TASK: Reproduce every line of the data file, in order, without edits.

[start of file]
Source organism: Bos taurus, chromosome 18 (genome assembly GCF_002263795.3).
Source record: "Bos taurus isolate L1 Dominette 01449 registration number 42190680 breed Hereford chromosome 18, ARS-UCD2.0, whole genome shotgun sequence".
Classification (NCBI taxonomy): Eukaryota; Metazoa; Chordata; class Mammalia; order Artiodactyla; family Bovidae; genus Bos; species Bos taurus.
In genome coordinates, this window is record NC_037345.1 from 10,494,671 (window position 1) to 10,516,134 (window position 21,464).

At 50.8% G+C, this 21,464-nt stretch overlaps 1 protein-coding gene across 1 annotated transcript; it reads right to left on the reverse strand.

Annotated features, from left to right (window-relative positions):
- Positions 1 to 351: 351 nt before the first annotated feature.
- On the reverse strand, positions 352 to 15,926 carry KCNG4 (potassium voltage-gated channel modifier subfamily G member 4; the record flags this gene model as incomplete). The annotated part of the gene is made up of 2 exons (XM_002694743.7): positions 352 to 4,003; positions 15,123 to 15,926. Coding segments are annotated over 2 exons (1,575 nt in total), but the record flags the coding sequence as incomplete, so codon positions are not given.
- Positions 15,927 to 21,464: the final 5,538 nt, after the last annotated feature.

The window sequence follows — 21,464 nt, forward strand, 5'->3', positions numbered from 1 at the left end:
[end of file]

Source organism: Bos taurus, chromosome 18 (genome assembly GCF_002263795.3).
Source record: "Bos taurus isolate L1 Dominette 01449 registration number 42190680 breed Hereford chromosome 18, ARS-UCD2.0, whole genome shotgun sequence".
Classification (NCBI taxonomy): Eukaryota; Metazoa; Chordata; class Mammalia; order Artiodactyla; family Bovidae; genus Bos; species Bos taurus.
In genome coordinates, this window is record NC_037345.1 from 10,494,671 (window position 1) to 10,516,134 (window position 21,464).

At 50.8% G+C, this 21,464-nt stretch overlaps 1 protein-coding gene across 1 annotated transcript; it reads right to left on the reverse strand.

Annotated features, from left to right (window-relative positions):
- Positions 1 to 351: 351 nt before the first annotated feature.
- On the reverse strand, positions 352 to 15,926 carry KCNG4 (potassium voltage-gated channel modifier subfamily G member 4; the record flags this gene model as incomplete). The annotated part of the gene is made up of 2 exons (XM_002694743.7): positions 352 to 4,003; positions 15,123 to 15,926. Coding segments are annotated over 2 exons (1,575 nt in total), but the record flags the coding sequence as incomplete, so codon positions are not given.
- Positions 15,927 to 21,464: the final 5,538 nt, after the last annotated feature.

The window sequence follows — 21,464 nt, forward strand, 5'->3', positions numbered from 1 at the left end: